Wednesday, December 03, 2008

Sailing to Cuba? Do not Pass Go.

UPDATED TO FIX LINK (I hope).

I generally stick to customs law here, but in real life I do export and trade work as well. With that in mind, here is a story I should have covered earlier. It's a sailing story, and I like those. It is also an international trade enforcement story, so that makes it doubly interesting. It seems that the Bureau of Industry and Security charged Michele Geslin and Peter Goldsmith with violating the export control regulations for helping to organize a regatta to Cuba. According to BIS, that constitutes exporting their respective vessels to Cuba without a license and that is illegal. Apparently, BIS had gone so far as to show up at the launch party to explain that export licenses were required for any vessel intending to visit Cuba. The result was a fine of $11,000 each and the denial of export privileges for three years.

The details are interesting. But, more important is that the reported decision is instructive in its explanation of the process. Read it and you'll learn about charging letters, the roles of the Administrative Law Judge, the Recommended Decision and Order, and the role of the Undersecretary of Commerce in reviewing the ALJ decision.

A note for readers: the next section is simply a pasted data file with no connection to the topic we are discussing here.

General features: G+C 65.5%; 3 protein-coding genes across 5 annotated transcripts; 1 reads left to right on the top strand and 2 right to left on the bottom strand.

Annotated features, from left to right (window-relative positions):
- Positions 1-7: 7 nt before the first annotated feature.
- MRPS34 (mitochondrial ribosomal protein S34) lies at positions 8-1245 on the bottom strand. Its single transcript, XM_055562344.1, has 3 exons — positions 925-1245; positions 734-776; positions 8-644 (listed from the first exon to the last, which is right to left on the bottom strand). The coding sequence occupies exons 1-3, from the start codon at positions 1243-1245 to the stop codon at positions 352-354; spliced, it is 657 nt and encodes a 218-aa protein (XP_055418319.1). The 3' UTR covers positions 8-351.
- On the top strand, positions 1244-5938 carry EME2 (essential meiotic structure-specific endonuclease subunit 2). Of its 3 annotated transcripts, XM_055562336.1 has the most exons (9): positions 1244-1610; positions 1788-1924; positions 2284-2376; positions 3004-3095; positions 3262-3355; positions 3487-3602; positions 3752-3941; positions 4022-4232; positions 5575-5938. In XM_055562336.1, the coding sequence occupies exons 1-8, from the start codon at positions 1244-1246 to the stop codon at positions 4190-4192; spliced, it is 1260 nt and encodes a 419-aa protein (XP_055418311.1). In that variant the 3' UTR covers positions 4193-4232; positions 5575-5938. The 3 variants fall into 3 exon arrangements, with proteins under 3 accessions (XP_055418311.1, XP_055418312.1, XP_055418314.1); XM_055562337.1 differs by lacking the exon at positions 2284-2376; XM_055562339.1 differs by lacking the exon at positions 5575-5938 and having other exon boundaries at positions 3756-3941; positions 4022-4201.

Related to this, I heard today that post-election polling is showing a major shift in the opinions of Cuban-Americans with respect to the Cuba embargo. Apparently, the hard line is melting. Given the important role Florida plays in presidential elections, it will be interesting to watch whether U.S. policy toward Cuba changes.

1 comment:

max said...

well, is it changing?